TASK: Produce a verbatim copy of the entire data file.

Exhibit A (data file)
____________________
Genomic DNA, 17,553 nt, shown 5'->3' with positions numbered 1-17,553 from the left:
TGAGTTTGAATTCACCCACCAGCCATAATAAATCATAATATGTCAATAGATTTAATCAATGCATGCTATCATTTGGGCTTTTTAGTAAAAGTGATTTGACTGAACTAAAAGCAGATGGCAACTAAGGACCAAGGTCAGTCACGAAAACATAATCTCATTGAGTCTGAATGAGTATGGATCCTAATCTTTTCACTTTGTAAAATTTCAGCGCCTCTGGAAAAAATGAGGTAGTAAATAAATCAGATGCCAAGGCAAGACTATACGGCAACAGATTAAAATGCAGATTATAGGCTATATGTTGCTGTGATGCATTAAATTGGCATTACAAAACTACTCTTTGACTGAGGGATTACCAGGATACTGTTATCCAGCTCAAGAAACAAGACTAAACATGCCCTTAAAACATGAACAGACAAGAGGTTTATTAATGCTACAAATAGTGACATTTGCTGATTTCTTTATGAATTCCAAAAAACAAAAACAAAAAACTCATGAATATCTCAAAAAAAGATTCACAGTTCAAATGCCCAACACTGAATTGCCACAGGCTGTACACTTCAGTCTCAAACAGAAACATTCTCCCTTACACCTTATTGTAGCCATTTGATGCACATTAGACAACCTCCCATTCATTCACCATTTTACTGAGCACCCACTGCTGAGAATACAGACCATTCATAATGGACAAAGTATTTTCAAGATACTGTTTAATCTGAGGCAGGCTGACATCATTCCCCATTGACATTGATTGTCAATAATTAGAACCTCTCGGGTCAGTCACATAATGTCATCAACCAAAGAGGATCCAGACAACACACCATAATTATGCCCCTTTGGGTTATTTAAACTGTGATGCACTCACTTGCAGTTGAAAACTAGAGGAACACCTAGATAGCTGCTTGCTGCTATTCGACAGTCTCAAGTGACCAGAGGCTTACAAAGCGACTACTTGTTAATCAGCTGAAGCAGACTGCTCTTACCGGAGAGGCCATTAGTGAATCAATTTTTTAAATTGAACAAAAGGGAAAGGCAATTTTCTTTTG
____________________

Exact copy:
Genomic DNA, 17,553 nt, shown 5'->3' with positions numbered 1-17,553 from the left:
TGAGTTTGAATTCACCCACCAGCCATAATAAATCATAATATGTCAATAGATTTAATCAATGCATGCTATCATTTGGGCTTTTTAGTAAAAGTGATTTGACTGAACTAAAAGCAGATGGCAACTAAGGACCAAGGTCAGTCACGAAAACATAATCTCATTGAGTCTGAATGAGTATGGATCCTAATCTTTTCACTTTGTAAAATTTCAGCGCCTCTGGAAAAAATGAGGTAGTAAATAAATCAGATGCCAAGGCAAGACTATACGGCAACAGATTAAAATGCAGATTATAGGCTATATGTTGCTGTGATGCATTAAATTGGCATTACAAAACTACTCTTTGACTGAGGGATTACCAGGATACTGTTATCCAGCTCAAGAAACAAGACTAAACATGCCCTTAAAACATGAACAGACAAGAGGTTTATTAATGCTACAAATAGTGACATTTGCTGATTTCTTTATGAATTCCAAAAAACAAAAACAAAAAACTCATGAATATCTCAAAAAAAGATTCACAGTTCAAATGCCCAACACTGAATTGCCACAGGCTGTACACTTCAGTCTCAAACAGAAACATTCTCCCTTACACCTTATTGTAGCCATTTGATGCACATTAGACAACCTCCCATTCATTCACCATTTTACTGAGCACCCACTGCTGAGAATACAGACCATTCATAATGGACAAAGTATTTTCAAGATACTGTTTAATCTGAGGCAGGCTGACATCATTCCCCATTGACATTGATTGTCAATAATTAGAACCTCTCGGGTCAGTCACATAATGTCATCAACCAAAGAGGATCCAGACAACACACCATAATTATGCCCCTTTGGGTTATTTAAACTGTGATGCACTCACTTGCAGTTGAAAACTAGAGGAACACCTAGATAGCTGCTTGCTGCTATTCGACAGTCTCAAGTGACCAGAGGCTTACAAAGCGACTACTTGTTAATCAGCTGAAGCAGACTGCTCTTACCGGAGAGGCCATTAGTGAATCAATTTTTTAAATTGAACAAAAGGGAAAGGCAATTTTCTTTTG